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of a district commander to introduce a policy to deal with a specific issue—such as drug abuse in a particular area—would cause the ombudsman such anxiety that she would consider it in the public interest to investigate. However, I cannot prescribe the circumstances in which the ombudsman may investigate: she needs to have the freedom to examine policies and practices, especially if it has been suggested to her that their application is not in the public interest. Who knows what may grow out of the relationships between DPPs and the local district commanders?

I cannot see the circumstances in which the example given by the hon. Member for North Down would arise. I do not believe that it would be the problem that she suggests. It is important that we be pragmatic, and I confess that I am struggling to follow the logic of the example that the hon. Lady has given.

Lady Hermon: I am genuinely grateful to the Minister for allowing me to intervene again, but the difficulty is that the wording of the clause is so subjective. Anyone who wishes to complain and take judicial review proceedings will find it very difficult to succeed in those proceedings because of the width and subjective nature of clause 12.

Jane Kennedy: We are talking about "the public interest", a phrase that is widely used in legislation. It is pretty well understood, and I do not believe that there will be the degree of difficulty that the hon. Lady has described. I feel that, on this occasion, her fears are ill founded.

The hon. Lady gave the example of a drugs policy being implemented in a particular district command. It is likely that such a policy would be agreed under the local policing plan and subject to scrutiny by the local DPP. That would be in line with targets set by the board. A district commander is highly unlikely to follow a policy that would be so far out of kilter with what was happening elsewhere in the PSNI that it would cause so much concern.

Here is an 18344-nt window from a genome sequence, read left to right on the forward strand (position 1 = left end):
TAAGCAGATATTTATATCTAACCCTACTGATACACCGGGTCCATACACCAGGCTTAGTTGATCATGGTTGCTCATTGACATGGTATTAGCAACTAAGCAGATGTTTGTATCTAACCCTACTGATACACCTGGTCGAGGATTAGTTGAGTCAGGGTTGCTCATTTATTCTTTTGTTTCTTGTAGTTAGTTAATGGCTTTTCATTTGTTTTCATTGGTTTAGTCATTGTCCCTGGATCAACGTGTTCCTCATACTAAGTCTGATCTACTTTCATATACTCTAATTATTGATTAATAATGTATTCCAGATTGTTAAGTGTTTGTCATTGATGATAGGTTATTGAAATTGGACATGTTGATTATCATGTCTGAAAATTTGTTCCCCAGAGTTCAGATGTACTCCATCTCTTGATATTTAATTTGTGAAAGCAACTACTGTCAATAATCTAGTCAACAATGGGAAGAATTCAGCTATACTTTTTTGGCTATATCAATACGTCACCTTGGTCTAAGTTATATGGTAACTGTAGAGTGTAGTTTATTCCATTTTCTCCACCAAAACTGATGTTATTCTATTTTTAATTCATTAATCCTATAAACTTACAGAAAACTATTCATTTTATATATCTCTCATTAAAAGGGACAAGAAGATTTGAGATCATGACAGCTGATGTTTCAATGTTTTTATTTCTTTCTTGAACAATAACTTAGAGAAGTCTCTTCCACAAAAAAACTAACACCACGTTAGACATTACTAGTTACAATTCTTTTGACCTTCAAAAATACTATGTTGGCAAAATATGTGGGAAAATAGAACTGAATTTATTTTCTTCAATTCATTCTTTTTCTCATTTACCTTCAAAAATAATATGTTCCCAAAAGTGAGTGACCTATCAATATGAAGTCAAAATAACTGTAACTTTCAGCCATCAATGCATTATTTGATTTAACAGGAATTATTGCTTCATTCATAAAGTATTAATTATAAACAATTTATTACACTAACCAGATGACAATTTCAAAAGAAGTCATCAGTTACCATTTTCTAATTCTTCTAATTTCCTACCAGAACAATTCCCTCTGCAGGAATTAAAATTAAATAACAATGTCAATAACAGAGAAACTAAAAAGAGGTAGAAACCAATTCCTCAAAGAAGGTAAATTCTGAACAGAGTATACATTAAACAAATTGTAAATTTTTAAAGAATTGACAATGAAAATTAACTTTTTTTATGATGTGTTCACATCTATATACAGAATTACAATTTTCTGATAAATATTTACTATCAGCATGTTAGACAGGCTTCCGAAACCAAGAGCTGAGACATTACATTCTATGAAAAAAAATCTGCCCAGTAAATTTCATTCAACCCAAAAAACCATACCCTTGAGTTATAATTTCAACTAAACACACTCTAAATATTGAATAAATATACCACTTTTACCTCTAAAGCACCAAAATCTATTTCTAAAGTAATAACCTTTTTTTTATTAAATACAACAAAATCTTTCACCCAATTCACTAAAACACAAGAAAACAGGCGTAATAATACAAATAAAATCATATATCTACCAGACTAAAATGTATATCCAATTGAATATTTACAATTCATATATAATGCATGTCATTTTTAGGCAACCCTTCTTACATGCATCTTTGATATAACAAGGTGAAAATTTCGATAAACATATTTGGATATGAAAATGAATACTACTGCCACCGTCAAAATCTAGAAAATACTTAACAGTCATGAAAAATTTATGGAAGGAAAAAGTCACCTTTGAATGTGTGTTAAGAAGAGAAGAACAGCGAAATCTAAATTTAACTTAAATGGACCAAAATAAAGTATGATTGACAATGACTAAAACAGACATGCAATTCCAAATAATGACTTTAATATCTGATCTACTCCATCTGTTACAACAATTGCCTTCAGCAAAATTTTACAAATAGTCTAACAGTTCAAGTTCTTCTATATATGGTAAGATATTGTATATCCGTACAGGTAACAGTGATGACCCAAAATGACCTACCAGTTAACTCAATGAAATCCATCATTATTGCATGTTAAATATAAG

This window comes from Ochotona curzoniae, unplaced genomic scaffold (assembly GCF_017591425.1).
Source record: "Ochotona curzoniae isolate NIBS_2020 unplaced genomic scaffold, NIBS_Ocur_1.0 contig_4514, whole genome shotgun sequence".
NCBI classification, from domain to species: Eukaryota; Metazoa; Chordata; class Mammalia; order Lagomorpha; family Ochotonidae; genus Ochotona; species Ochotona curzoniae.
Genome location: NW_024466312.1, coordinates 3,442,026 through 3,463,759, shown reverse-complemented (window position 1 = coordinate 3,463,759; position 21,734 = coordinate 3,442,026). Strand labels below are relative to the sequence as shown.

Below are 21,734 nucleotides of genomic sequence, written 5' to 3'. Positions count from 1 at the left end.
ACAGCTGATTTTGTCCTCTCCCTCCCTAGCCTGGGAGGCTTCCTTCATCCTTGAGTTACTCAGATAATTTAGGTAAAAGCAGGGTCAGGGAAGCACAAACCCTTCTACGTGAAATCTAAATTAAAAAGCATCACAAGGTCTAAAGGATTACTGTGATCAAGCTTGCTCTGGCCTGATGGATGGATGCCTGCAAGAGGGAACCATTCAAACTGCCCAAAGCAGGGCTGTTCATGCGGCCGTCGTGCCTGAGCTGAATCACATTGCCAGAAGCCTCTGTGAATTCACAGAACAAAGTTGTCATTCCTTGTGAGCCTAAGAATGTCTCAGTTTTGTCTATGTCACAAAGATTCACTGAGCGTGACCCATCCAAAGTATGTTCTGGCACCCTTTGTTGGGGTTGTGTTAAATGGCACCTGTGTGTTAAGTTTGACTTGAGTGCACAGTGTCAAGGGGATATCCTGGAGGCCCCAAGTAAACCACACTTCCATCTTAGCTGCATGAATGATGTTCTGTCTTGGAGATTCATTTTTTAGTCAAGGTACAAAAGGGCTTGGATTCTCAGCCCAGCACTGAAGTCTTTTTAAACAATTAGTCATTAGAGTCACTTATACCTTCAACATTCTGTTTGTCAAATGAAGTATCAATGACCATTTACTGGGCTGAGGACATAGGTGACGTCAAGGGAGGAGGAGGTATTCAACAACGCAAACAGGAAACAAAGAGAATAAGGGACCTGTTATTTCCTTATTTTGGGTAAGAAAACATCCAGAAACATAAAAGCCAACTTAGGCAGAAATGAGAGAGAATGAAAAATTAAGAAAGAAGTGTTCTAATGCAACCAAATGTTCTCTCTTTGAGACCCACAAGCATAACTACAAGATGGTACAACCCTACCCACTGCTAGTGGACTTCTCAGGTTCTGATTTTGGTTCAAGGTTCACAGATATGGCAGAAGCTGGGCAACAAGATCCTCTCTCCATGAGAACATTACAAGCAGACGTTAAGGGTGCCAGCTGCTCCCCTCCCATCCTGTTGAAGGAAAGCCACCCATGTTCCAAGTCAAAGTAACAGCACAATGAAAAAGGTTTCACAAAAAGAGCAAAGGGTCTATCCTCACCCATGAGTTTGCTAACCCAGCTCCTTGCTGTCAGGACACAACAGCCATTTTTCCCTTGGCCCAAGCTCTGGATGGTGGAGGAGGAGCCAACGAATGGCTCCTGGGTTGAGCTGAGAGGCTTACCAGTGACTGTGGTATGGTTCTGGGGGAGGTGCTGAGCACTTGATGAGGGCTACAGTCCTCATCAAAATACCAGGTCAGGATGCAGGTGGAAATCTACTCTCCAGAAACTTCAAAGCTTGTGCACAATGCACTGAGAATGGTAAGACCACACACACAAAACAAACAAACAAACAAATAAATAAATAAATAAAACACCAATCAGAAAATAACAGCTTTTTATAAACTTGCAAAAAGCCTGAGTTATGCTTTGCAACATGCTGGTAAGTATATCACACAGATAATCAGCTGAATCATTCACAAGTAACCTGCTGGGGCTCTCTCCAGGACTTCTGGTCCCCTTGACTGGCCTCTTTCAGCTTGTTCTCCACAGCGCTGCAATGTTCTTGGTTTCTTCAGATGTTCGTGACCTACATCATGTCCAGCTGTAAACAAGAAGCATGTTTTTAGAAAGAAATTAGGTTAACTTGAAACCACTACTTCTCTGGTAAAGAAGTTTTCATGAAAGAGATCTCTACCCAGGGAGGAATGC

Lady Hermon: I am grateful to the Minister for giving way again, but this is a very important point. Yesterday in this House we discussed thoroughly the powers of district policing partnerships. DPPs, in North Down and elsewhere—although, after yesterday, I cannot speak for Belfast—do not have executive decision powers; they have only advisory and consultative powers. They will not bind the district commander, so the district commander could make a decision to direct resources in North Down to a particular policy without an executive agreement from the DPP.

Jane Kennedy: Indeed, there is nothing in the Bill that would limit the operational independence of district commanders, but they always work under the direction of the Chief Constable, who always works within the remit of the policing plan developed by the Policing Board and, indeed, of the policies established by the Secretary of State. The hon. Lady's example gives rise to undue concern. We want the ombudsman to focus on the present, not on the past. We do not want to tie her